Sunday, April 21, 2013

Ananias, and Loving the Unloveable

Some of our pastor’s sermon today, for this Fourth Sunday of Easter, was in part based on Acts 9:10-19:
"Now there was a disciple in Damascus named Ananias. The Lord said to him in a vision, ‘Ananias.’ He answered, ‘Here I am, Lord.’ The Lord said to him, ‘Get up and go to the street called Straight, and at the house of Judas look for a man of Tarsus named Saul. At this moment he is praying, and he has seen in a vision a man named Ananias come in and lay his hands on him so that he might regain his sight.’ But Ananias answered, ‘Lord, I have heard from many about this man, how much evil he has done to your saints in Jerusalem; and here he has authority from the chief priests to bind all who invoke your name.’ But the Lord said to him, ‘Go, for he is an instrument whom I have chosen to bring my name before Gentiles and kings and before the people of Israel; I myself will show him how much he must suffer for the sake of my name.’ So Ananias went and entered the house. He laid his hands on Saul and said, ‘Brother Saul, the Lord Jesus, who appeared to you on your way here, has sent me so that you may regain your sight and be filled with the Holy Spirit.’ And immediately something like scales fell from his eyes, and his sight was restored. Then he got up and was baptized, and after taking some food, he regained his strength" (NRSV, from

Our pastor had several good points in her message, and these are a few points that I wrote down. She noted that, although we tend to think of Acts 9 as the story of Paul’s call and conversion, it is also the story of Ananias’ conversation! True, Ananias is already a faithful person; notice how he responds to the Lord’s voice with “Here I am,” the same way Abraham and other Old Testament figures responded to God, indicating that they were already spiritually prepared to hear God.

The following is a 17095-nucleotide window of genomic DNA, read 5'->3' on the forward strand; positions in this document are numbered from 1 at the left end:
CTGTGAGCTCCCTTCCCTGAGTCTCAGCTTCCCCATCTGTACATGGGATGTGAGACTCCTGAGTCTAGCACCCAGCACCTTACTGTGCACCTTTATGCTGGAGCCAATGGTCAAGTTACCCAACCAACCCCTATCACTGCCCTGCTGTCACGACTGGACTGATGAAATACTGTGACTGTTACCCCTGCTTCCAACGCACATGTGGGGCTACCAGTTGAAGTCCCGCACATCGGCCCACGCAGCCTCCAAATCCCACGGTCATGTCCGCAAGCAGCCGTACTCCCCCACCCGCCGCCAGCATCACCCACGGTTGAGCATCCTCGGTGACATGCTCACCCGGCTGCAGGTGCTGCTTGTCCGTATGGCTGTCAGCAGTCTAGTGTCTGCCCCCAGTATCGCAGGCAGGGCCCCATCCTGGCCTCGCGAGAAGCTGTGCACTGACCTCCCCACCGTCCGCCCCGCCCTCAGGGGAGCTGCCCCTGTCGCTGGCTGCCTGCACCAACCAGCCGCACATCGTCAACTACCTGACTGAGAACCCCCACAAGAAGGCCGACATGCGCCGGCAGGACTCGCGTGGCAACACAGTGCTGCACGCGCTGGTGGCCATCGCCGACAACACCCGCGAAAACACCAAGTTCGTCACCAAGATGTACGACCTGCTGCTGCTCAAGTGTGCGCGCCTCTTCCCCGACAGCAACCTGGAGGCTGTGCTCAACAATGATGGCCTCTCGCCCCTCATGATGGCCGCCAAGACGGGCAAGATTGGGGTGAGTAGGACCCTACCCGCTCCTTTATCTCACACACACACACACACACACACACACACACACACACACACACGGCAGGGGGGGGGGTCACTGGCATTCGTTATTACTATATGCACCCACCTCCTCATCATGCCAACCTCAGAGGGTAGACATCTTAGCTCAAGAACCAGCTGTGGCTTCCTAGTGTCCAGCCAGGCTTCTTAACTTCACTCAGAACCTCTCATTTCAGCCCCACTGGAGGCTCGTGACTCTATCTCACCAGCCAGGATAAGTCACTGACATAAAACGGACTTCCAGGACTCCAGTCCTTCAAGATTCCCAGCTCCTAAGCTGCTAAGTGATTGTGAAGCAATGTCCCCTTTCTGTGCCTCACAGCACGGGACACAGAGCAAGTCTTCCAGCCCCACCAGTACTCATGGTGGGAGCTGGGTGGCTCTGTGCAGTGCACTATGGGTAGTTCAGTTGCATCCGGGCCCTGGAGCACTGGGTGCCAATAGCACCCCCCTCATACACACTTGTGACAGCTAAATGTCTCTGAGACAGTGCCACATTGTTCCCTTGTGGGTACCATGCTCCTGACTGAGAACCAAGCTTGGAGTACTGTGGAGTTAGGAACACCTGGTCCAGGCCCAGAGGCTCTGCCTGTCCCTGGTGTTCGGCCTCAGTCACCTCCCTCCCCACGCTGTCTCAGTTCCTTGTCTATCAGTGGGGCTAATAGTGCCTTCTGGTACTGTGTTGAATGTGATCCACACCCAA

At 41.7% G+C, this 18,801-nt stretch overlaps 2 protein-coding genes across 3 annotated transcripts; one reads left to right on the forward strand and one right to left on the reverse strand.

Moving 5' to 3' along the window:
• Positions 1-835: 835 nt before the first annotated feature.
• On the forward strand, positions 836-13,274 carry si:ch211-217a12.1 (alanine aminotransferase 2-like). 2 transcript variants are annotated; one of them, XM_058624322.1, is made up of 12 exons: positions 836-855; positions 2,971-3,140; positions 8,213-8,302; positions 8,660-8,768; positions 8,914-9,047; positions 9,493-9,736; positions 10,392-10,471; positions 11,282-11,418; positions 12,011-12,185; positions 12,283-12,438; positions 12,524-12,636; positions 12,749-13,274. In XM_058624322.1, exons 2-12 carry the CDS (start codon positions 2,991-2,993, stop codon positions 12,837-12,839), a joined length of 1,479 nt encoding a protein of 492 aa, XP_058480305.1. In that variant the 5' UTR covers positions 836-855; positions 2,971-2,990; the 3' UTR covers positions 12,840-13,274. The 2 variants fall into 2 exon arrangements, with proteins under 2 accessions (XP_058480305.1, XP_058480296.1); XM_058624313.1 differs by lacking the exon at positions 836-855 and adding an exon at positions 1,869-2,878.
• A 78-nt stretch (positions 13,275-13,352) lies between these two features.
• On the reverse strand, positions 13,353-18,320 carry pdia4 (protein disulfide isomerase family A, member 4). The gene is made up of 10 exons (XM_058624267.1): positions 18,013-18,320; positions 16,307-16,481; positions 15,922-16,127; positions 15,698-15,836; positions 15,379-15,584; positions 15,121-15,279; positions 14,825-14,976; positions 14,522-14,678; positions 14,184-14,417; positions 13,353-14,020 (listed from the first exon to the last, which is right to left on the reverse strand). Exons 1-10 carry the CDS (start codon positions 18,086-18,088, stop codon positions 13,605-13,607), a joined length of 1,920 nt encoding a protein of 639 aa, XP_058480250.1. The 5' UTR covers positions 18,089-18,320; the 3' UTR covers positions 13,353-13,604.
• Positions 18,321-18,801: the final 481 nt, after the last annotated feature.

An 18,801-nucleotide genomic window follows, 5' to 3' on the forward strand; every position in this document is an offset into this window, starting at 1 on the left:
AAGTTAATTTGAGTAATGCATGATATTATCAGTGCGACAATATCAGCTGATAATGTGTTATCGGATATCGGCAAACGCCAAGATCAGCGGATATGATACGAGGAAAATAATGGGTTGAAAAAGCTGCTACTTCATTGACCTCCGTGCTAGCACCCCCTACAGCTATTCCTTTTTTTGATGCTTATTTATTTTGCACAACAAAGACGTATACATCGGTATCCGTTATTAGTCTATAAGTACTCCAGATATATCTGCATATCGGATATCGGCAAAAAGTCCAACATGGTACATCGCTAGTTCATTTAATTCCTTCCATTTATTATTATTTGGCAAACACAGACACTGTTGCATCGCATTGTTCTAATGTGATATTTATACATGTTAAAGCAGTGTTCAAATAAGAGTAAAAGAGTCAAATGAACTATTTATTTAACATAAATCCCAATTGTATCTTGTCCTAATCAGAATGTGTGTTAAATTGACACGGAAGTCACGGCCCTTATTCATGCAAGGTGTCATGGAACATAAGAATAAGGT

But---as our pastor pointed out---conversion is a lifelong process. Ananias knew God’s instructions, but he chafed at them: isn’t Saul an extremely dangerous person to any Christian? Saul has authority to arrest people who invoke the name of Christ. But the Lord is already “cross-referencing” persons (as the Lord does elsewhere in Acts), getting Ananias ready just as the Lord is also getting Saul ready.

In this case, Ananias had to open his heart to a despised person---someone who may have hurt friends-of-friends of Ananias---at what might have been great personal risk. Our pastor wonderfully connected this passage to the events in Boston this week: how can we hear the guidance and concern of God when we feel bitter about some awful event? How can we grow in forgiveness and mercy, even if we’re called upon to love someone very unloveable? Our love might not be risky now, but it might be at some point. Therefore, what kind of continuing conversion are we experiencing so that our love can grow?

I thought of a term used by ethicist Eric Mount, whose work I’ve cited elsewhere in these posts. Ananias showed “audacious openness to the Other,” a very good descriptor of biblical, grace-empowered faith.

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